Eduvation Blog

Waterloo’s Velocity

Ten with Ken goes onsite at the University of Waterloo, home to the world’s largest free business incubator, Velocity. The program’s facilities include a campus Residence, Science facility, Start lounge, and the downtown Garage.

In this extended episode, director Jay Shah gives us a tour of the Velocity Garage, explains the 3-stage model of business incubation, and introduces us to some exciting new companies:

Maluuba, an artificial intelligence company recently acquired by Microsoft.
Innovative Protein Technologies, which makes FrostArmour spray foam to protect crops from frost damage.
Alchemy, which is creating nanotechnology films to protect windshields from impact damage.
Vitameter, whose desktop device provides realtime analysis of the vitamins in your blood.
Qidni Labs, which is developing an implantable artificial kidney, which could make dialysis obsolete.

We learn about the tight connection between Velocity and Waterloo’s longstanding co-op program, and the critical importance of mentorship and peer community as supports for startups. We hear about the funding model for Velocity, which charges companies no rent and takes no equity. (The Start-Up Pledge encourages companies to give back when they make it big.) Jay tells us what brought him back to Velocity after he sold BufferBox to Google: the exciting promise of major breakthroughs based on hard science.

We also got the chance to interview 4 dynamic young entrepreneurs, and thought we would share their complete interviews too:

Daniel MacKenzie, CTO of HealthIM, which has produced software to help police officers record details of mental health crises and share them with community partners.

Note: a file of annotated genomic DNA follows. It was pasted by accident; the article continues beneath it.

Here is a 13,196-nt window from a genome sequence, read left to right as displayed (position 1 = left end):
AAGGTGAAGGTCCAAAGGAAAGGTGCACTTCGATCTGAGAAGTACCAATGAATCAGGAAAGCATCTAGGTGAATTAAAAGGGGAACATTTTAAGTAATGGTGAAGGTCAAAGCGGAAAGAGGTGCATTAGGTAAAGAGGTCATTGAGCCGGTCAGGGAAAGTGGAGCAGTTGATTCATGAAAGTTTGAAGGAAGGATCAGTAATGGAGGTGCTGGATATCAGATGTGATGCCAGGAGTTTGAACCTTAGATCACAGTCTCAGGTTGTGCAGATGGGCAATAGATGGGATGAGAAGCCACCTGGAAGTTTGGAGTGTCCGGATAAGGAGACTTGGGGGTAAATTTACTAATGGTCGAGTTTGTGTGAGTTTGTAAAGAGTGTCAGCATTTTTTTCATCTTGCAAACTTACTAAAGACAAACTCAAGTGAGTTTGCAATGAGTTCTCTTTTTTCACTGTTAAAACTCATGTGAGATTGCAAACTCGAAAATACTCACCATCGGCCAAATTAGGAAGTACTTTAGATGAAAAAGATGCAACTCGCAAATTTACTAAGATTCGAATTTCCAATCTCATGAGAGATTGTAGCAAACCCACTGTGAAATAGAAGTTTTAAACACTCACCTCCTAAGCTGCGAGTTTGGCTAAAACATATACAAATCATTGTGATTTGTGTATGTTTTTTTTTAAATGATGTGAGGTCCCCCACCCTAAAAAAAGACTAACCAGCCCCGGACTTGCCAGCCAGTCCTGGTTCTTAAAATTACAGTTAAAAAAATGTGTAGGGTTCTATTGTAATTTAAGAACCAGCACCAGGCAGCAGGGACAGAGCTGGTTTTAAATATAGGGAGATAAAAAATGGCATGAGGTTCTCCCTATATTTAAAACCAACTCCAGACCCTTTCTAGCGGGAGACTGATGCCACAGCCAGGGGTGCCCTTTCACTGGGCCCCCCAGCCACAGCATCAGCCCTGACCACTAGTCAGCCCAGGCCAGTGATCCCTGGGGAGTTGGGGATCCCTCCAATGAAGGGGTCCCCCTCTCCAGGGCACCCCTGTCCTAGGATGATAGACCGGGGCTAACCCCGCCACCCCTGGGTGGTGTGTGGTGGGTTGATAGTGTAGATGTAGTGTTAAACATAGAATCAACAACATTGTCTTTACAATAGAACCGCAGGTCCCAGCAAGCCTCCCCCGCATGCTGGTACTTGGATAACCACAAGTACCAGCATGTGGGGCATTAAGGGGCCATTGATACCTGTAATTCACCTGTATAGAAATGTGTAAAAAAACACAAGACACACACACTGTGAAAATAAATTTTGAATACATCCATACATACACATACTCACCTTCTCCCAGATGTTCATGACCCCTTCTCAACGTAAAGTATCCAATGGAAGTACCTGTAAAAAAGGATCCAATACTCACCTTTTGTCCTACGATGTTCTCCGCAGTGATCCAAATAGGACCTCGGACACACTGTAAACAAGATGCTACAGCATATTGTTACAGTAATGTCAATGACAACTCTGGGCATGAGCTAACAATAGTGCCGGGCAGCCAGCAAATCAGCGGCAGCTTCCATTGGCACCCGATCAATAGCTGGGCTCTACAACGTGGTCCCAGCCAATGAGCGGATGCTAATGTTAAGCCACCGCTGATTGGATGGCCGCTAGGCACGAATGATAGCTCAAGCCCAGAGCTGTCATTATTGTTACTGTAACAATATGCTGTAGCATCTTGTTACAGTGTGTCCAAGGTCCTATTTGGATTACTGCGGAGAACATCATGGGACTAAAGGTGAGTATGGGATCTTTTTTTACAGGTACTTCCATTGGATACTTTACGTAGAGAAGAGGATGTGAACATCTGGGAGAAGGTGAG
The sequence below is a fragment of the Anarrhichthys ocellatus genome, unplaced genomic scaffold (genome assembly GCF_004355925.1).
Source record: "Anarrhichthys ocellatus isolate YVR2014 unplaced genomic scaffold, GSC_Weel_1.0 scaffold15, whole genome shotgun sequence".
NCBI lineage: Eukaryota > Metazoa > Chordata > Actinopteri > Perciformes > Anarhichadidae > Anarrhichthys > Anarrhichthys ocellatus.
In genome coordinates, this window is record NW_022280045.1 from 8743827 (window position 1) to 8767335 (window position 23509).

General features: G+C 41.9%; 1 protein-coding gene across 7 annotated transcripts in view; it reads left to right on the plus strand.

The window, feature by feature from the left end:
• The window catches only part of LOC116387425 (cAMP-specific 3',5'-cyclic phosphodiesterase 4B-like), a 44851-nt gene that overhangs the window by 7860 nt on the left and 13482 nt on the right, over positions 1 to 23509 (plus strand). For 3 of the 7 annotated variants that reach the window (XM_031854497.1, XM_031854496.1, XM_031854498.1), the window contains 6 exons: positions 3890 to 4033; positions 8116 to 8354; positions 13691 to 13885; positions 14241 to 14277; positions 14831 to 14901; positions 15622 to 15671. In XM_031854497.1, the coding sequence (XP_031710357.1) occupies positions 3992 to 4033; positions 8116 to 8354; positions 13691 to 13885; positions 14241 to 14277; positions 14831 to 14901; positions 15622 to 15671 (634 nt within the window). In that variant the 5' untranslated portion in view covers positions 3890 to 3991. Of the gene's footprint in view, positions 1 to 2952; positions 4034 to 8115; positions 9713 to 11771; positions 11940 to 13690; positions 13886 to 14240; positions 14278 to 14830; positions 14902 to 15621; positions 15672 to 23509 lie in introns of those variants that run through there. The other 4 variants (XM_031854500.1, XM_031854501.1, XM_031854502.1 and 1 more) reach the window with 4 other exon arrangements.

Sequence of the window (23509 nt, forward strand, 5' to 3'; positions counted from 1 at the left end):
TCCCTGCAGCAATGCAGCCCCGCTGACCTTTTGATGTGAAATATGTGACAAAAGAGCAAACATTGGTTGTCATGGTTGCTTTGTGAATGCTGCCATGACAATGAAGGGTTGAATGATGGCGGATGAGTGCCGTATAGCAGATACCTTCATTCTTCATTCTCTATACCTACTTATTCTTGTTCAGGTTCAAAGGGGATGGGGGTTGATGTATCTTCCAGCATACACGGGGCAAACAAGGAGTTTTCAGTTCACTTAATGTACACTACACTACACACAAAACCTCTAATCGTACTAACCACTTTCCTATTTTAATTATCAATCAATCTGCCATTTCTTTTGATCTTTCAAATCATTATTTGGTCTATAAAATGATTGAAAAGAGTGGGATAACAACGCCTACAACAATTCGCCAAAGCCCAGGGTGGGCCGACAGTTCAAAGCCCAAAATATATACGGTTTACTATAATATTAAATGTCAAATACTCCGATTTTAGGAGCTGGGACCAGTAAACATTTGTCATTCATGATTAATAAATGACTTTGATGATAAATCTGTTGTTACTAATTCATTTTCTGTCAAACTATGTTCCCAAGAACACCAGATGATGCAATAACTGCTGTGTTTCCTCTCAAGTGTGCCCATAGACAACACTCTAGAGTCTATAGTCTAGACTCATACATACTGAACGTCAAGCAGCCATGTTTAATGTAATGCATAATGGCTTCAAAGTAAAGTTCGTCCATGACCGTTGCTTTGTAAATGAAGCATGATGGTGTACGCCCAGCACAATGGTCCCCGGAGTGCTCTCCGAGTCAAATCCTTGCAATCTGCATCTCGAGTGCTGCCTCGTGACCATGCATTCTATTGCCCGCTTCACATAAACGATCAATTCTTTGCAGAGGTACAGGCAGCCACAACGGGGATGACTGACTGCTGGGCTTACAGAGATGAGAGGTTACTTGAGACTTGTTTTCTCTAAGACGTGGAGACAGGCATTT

Ian Tao, Founder and CEO of Sesame, which provides competency-based assessment software to primary, secondary, and tertiary education.

Rachel Thompson, Founder of Marlena Books, which publishes titles specifically designed for individuals with Alzheimer’s and dementia.

Steven ten Holder, CEO of Acorn Cryotech, which preserves your young cells so you can use them for life-changing medical procedures in the future.

3 of these CEOs never even contemplated entrepreneurship until they were immersed in the innovation culture at the University of Waterloo. They were surrounded by entrepreneurial role models, had the opportunity to work in startups as co-op students, and gained the confidence to launch their own ventures.

Next week, Ken sits down with President & Vice-Chancellor Feridun Hamdullahpur, to discuss the broader innovation ecosystem at the University of Waterloo, and to explore just what other institutions might have to do to nurture entrepreneurialism on their own campuses.

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